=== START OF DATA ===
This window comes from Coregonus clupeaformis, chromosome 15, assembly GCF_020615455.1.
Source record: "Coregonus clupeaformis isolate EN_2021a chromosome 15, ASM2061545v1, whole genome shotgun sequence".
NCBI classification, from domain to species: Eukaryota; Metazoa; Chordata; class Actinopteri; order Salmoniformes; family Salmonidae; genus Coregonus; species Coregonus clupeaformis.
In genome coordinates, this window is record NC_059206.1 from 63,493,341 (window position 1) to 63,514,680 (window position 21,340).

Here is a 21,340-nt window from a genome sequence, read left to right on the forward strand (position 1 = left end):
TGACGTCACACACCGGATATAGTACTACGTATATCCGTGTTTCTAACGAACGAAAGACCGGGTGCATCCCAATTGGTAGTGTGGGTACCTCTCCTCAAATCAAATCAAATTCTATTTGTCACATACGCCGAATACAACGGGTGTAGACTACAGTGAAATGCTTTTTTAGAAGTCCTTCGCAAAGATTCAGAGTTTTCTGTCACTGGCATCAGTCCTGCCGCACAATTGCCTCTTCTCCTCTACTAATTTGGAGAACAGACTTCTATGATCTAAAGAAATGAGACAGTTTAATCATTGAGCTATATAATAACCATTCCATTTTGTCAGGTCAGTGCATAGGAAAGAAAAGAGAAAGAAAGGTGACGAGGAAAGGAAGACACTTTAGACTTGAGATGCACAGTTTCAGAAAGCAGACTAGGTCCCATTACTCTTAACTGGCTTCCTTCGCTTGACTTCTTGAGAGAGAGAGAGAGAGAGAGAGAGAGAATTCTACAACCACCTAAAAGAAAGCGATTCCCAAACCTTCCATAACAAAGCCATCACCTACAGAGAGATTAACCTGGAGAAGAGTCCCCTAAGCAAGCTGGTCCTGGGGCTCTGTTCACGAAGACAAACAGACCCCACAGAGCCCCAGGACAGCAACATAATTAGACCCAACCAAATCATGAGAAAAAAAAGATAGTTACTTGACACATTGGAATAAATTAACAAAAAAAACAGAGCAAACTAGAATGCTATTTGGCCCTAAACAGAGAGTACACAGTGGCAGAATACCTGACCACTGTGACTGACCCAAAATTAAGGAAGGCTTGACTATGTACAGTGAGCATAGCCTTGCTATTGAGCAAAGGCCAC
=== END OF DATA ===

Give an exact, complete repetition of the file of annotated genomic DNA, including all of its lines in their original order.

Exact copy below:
This window comes from Coregonus clupeaformis, chromosome 15, assembly GCF_020615455.1.
Source record: "Coregonus clupeaformis isolate EN_2021a chromosome 15, ASM2061545v1, whole genome shotgun sequence".
NCBI classification, from domain to species: Eukaryota; Metazoa; Chordata; class Actinopteri; order Salmoniformes; family Salmonidae; genus Coregonus; species Coregonus clupeaformis.
In genome coordinates, this window is record NC_059206.1 from 63,493,341 (window position 1) to 63,514,680 (window position 21,340).

Here is a 21,340-nt window from a genome sequence, read left to right on the forward strand (position 1 = left end):
TGACGTCACACACCGGATATAGTACTACGTATATCCGTGTTTCTAACGAACGAAAGACCGGGTGCATCCCAATTGGTAGTGTGGGTACCTCTCCTCAAATCAAATCAAATTCTATTTGTCACATACGCCGAATACAACGGGTGTAGACTACAGTGAAATGCTTTTTTAGAAGTCCTTCGCAAAGATTCAGAGTTTTCTGTCACTGGCATCAGTCCTGCCGCACAATTGCCTCTTCTCCTCTACTAATTTGGAGAACAGACTTCTATGATCTAAAGAAATGAGACAGTTTAATCATTGAGCTATATAATAACCATTCCATTTTGTCAGGTCAGTGCATAGGAAAGAAAAGAGAAAGAAAGGTGACGAGGAAAGGAAGACACTTTAGACTTGAGATGCACAGTTTCAGAAAGCAGACTAGGTCCCATTACTCTTAACTGGCTTCCTTCGCTTGACTTCTTGAGAGAGAGAGAGAGAGAGAGAGAGAGAATTCTACAACCACCTAAAAGAAAGCGATTCCCAAACCTTCCATAACAAAGCCATCACCTACAGAGAGATTAACCTGGAGAAGAGTCCCCTAAGCAAGCTGGTCCTGGGGCTCTGTTCACGAAGACAAACAGACCCCACAGAGCCCCAGGACAGCAACATAATTAGACCCAACCAAATCATGAGAAAAAAAAGATAGTTACTTGACACATTGGAATAAATTAACAAAAAAAACAGAGCAAACTAGAATGCTATTTGGCCCTAAACAGAGAGTACACAGTGGCAGAATACCTGACCACTGTGACTGACCCAAAATTAAGGAAGGCTTGACTATGTACAGTGAGCATAGCCTTGCTATTGAGCAAAGGCCAC